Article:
MEMS Commercialization Report Card, Part 7: Creation of Wealth, Part OneDecember 5, 2014 By: Roger H. Grace, Roger Grace Associates
The motivation for creating a MEMS Commercialization Report Card was described in part 1 of this series, where the author was asked to participate in a panel at the 1998 Hilton Head MEMS Conference "Rump Session" where the topic of discussion was why aren't there more MEMS millionaires. To better understand the rationale for this, I developed a market research project, which led to creating the MEMS Commercialization Report Card.
The creation of wealth is one of the most important of 14 critical success factors/topics determined to be the root cause of MEMS commercialization success or lack thereof. Because of the overall interest in the creation of wealth versus the other 13 factors, it has been decided to present it in two parts.
To truly illuminate the creation of wealth topic, I deep dive into the subject with personal interviews of several of the most successful MEMS millionaires.
As a result, we obtain their personal insights into why they have been successful and suggest how others can do likewise. The second part will include a summary of these in-depth and insightful interviews.
The report card continues to show lackluster grades for wealth creation, weighing in at a grade of C+ for the past three years. On this topic, it is my opinion that there have been more employee millionaires recently created by either Microsoft or Google than those created for employees in the entire MEMS industry since its creation over 50 years ago.
It is interesting to note that the key to creating wealth in any business can take several routes: grow the business, create profits, and reinvest the profits to continue the process. Essentially, to quote the old investing firm ad, "make money the old-fashioned way, earn it."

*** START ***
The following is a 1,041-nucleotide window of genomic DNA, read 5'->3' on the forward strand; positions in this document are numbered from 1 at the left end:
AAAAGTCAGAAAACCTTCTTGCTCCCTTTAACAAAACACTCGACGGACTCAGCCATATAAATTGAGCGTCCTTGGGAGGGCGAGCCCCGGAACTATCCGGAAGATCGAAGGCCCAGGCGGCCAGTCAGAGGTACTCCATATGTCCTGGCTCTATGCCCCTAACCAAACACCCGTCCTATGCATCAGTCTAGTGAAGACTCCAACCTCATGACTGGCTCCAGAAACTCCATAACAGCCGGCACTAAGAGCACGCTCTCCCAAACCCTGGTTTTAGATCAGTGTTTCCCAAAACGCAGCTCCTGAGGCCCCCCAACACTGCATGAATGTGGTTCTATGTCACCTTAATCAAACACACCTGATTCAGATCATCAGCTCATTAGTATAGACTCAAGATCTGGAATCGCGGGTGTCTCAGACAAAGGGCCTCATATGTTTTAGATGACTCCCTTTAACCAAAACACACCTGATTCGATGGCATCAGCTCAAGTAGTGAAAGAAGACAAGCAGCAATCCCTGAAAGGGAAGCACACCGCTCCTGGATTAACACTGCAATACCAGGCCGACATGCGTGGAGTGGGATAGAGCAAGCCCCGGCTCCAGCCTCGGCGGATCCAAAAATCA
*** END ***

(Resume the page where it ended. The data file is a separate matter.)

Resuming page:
Alternatively, it is the hope and dream of every entrepreneur to go public with an initial public offering (IPO) and create wealth. Another scenario, an exit strategy, is to be acquired by another organization. This latter approach has been the prevailing industry strategy for MEMS companies with many of the founders and key employees of these organizations reaping great rewards (see figure 1). Analysis shows that there have been well over 30 acquisitions of MEMS companies since the first acquisition of Integrated Sensor Transducers (ICT) by the Foxboro Company in 1978.
To the best of my knowledge, there have been a very small number of pure- play MEMS companies that have gone public, e.g., MEMSIC, which decided to go private in 2013, Invensense, Cephied, and MEMSCAP on the French exchange. Of these, Invensense is the success "poster child" of the group, going public in 2012 and having made, as stated by Steve Nasiri, Invensense founder and former CEO, "over 100 millionaires of its current and past employees." Unfortunately, this successful IPO situation is rare in the MEMS industry and as a result, it has created a great deal of trepidation for entrepreneurs and investors.
2013 Grade=C+, 2012 Grade=C+, Change=0, Standard Deviation= 1.90 (based on 85 respondents), Standard Deviation=2.10(based on grades from 1998 to 2013)
Fig. 2: Grades for the creation of wealth have tracked the economy and stock exchanges rather closely with high grades in the 1999 to 2001 period and low grades in the 2008 to 2010 period. Its Standard Deviation at 2.1 over the 1998 to 2013 report period is quite high versus all 14 topics and is only exceeded by VC Attraction (2.38) and Industry Roadmap (2.37) grades.
- It will definitely be creating wealth in the future based on the growing numbers of devices and applications.
- Supplier side improvements e.g. Invensense. Customer side flat or down e.g. Apple. Nest is a positive.
- It is difficult to start something new in the actual MEMS industry space. I think there are still good opportunities to create wealth through the applications that MEMS technology opens up.
- I still remember stories of secretaries at Microsoft becoming millionaires. But look at even the most successful MEMS business and there are very few rich people behind them. There are a few and recently seem to be some more, but this is still very low. Creation of wealth for individuals still seems fairly low, however as an industry, a great deal of wealth has been created, and that is my reason for the increase in grade.